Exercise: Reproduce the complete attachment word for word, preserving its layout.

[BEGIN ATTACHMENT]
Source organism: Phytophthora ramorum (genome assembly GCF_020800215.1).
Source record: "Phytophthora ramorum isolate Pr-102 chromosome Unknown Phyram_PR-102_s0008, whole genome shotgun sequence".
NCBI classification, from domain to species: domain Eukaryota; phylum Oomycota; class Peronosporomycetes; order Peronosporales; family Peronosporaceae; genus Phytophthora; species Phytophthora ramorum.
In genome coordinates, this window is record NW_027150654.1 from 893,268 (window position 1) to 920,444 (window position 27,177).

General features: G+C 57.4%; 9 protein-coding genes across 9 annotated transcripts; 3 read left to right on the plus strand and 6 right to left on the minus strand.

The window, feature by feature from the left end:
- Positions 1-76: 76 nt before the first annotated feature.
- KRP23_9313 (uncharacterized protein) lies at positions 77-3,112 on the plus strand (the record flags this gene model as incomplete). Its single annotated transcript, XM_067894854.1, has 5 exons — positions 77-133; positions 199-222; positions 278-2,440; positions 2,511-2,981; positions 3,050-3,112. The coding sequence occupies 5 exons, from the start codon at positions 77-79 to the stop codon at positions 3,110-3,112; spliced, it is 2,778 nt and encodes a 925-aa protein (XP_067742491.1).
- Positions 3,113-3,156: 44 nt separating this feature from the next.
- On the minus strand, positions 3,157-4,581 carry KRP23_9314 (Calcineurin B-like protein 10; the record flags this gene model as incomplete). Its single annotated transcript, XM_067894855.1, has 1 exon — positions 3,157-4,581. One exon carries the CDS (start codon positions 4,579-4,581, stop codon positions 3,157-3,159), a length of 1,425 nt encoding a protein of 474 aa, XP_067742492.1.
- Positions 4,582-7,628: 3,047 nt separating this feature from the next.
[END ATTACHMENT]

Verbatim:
Source organism: Phytophthora ramorum (genome assembly GCF_020800215.1).
Source record: "Phytophthora ramorum isolate Pr-102 chromosome Unknown Phyram_PR-102_s0008, whole genome shotgun sequence".
NCBI classification, from domain to species: domain Eukaryota; phylum Oomycota; class Peronosporomycetes; order Peronosporales; family Peronosporaceae; genus Phytophthora; species Phytophthora ramorum.
In genome coordinates, this window is record NW_027150654.1 from 893,268 (window position 1) to 920,444 (window position 27,177).

General features: G+C 57.4%; 9 protein-coding genes across 9 annotated transcripts; 3 read left to right on the plus strand and 6 right to left on the minus strand.

The window, feature by feature from the left end:
- Positions 1-76: 76 nt before the first annotated feature.
- KRP23_9313 (uncharacterized protein) lies at positions 77-3,112 on the plus strand (the record flags this gene model as incomplete). Its single annotated transcript, XM_067894854.1, has 5 exons — positions 77-133; positions 199-222; positions 278-2,440; positions 2,511-2,981; positions 3,050-3,112. The coding sequence occupies 5 exons, from the start codon at positions 77-79 to the stop codon at positions 3,110-3,112; spliced, it is 2,778 nt and encodes a 925-aa protein (XP_067742491.1).
- Positions 3,113-3,156: 44 nt separating this feature from the next.
- On the minus strand, positions 3,157-4,581 carry KRP23_9314 (Calcineurin B-like protein 10; the record flags this gene model as incomplete). Its single annotated transcript, XM_067894855.1, has 1 exon — positions 3,157-4,581. One exon carries the CDS (start codon positions 4,579-4,581, stop codon positions 3,157-3,159), a length of 1,425 nt encoding a protein of 474 aa, XP_067742492.1.
- Positions 4,582-7,628: 3,047 nt separating this feature from the next.